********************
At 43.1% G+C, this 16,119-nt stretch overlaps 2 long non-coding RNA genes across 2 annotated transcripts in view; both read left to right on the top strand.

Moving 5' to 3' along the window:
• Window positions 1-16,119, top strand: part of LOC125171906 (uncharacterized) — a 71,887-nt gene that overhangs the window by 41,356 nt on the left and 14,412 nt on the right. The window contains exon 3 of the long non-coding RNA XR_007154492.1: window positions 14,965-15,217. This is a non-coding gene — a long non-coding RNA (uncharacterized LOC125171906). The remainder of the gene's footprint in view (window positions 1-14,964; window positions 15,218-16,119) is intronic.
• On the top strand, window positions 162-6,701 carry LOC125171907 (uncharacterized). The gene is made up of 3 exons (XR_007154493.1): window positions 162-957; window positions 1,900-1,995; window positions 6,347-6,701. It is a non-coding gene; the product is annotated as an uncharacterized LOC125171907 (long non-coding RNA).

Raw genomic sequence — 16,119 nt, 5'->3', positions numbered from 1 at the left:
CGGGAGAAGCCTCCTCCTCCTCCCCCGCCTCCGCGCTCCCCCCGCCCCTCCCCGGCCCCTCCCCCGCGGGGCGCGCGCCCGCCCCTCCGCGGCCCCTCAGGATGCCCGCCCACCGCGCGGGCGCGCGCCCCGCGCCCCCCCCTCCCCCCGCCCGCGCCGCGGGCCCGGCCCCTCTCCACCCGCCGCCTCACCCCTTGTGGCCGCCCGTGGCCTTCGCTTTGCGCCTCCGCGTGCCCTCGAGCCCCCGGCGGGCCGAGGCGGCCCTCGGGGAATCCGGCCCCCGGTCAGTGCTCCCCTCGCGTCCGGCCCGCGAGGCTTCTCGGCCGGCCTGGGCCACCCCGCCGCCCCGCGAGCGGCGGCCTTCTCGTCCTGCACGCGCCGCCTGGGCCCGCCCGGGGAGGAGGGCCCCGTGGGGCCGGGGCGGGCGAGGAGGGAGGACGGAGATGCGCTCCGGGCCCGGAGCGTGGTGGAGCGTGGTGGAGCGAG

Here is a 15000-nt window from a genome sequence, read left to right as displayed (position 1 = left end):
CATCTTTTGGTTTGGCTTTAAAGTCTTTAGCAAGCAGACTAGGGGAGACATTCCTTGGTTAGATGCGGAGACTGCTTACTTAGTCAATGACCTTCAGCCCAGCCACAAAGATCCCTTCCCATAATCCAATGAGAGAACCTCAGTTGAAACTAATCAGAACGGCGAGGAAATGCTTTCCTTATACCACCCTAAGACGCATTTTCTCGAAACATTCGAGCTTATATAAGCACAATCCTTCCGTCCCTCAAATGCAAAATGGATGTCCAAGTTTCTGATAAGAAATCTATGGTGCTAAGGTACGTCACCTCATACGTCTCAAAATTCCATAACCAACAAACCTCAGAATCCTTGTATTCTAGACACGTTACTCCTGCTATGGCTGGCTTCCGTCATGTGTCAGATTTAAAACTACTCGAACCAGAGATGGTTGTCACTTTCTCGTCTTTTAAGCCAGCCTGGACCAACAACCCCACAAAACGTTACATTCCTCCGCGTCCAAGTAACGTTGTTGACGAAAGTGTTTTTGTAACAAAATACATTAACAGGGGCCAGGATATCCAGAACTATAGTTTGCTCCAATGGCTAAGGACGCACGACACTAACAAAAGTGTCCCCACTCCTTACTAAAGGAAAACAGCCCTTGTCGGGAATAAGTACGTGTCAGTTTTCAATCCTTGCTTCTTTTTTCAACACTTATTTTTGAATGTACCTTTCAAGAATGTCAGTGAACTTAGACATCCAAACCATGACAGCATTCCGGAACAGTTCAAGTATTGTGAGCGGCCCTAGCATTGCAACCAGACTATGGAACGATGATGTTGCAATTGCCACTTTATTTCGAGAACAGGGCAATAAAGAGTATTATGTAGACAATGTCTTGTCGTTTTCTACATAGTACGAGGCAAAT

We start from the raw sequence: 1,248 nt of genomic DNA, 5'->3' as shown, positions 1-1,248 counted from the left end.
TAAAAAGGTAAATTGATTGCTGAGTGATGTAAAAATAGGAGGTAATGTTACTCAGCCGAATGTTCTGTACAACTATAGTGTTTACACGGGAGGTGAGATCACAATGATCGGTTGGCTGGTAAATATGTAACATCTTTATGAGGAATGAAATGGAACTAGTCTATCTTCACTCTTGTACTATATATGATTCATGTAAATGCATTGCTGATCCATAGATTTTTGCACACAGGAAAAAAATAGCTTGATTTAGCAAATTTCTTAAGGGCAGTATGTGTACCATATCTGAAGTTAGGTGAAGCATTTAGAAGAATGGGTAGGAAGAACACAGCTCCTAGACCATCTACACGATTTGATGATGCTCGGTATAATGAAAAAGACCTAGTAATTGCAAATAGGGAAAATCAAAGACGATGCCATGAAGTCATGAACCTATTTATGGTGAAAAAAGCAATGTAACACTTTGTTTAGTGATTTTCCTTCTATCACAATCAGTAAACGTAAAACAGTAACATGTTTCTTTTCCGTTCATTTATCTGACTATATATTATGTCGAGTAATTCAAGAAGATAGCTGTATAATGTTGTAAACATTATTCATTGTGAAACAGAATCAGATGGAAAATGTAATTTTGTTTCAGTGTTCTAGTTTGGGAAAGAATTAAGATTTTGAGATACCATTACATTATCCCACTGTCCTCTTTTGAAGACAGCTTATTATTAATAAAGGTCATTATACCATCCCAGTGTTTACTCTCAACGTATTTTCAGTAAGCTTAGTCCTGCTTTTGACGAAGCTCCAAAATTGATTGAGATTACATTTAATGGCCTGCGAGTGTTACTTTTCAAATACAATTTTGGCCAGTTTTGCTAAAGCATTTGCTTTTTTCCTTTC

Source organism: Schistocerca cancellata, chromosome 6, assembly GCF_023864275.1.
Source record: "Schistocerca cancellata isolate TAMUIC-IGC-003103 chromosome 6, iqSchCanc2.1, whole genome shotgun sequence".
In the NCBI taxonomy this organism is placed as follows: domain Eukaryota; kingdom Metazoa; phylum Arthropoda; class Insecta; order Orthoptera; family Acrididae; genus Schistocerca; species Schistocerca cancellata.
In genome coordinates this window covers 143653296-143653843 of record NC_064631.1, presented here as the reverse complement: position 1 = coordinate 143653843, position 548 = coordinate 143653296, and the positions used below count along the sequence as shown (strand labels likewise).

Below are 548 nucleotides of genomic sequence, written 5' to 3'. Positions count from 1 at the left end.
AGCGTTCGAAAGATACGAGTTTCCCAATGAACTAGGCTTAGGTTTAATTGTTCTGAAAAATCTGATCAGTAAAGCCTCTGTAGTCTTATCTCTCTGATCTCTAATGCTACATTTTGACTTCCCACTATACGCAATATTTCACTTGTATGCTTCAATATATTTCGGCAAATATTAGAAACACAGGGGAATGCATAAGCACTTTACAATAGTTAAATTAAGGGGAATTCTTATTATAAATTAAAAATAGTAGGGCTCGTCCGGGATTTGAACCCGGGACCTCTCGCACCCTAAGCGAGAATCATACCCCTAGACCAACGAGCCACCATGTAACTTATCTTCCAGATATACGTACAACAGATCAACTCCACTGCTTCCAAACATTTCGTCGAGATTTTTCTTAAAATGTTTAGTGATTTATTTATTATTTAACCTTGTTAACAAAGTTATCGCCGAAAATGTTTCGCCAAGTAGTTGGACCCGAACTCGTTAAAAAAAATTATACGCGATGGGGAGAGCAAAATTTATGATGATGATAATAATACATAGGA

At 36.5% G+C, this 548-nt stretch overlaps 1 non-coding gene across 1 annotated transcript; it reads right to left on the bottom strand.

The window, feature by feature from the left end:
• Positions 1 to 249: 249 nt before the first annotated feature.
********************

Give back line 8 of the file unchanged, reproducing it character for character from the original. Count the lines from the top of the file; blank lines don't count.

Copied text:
CATCTTTTGGTTTGGCTTTAAAGTCTTTAGCAAGCAGACTAGGGGAGACATTCCTTGGTTAGATGCGGAGACTGCTTACTTAGTCAATGACCTTCAGCCCAGCCACAAAGATCCCTTCCCATAATCCAATGAGAGAACCTCAGTTGAAACTAATCAGAACGGCGAGGAAATGCTTTCCTTATACCACCCTAAGACGCATTTTCTCGAAACATTCGAGCTTATATAAGCACAATCCTTCCGTCCCTCAAATGCAAAATGGATGTCCAAGTTTCTGATAAGAAATCTATGGTGCTAAGGTACGTCACCTCATACGTCTCAAAATTCCATAACCAACAAACCTCAGAATCCTTGTATTCTAGACACGTTACTCCTGCTATGGCTGGCTTCCGTCATGTGTCAGATTTAAAACTACTCGAACCAGAGATGGTTGTCACTTTCTCGTCTTTTAAGCCAGCCTGGACCAACAACCCCACAAAACGTTACATTCCTCCGCGTCCAAGTAACGTTGTTGACGAAAGTGTTTTTGTAACAAAATACATTAACAGGGGCCAGGATATCCAGAACTATAGTTTGCTCCAATGGCTAAGGACGCACGACACTAACAAAAGTGTCCCCACTCCTTACTAAAGGAAAACAGCCCTTGTCGGGAATAAGTACGTGTCAGTTTTCAATCCTTGCTTCTTTTTTCAACACTTATTTTTGAATGTACCTTTCAAGAATGTCAGTGAACTTAGACATCCAAACCATGACAGCATTCCGGAACAGTTCAAGTATTGTGAGCGGCCCTAGCATTGCAACCAGACTATGGAACGATGATGTTGCAATTGCCACTTTATTTCGAGAACAGGGCAATAAAGAGTATTATGTAGACAATGTCTTGTCGTTTTCTACATAGTACGAGGCAAAT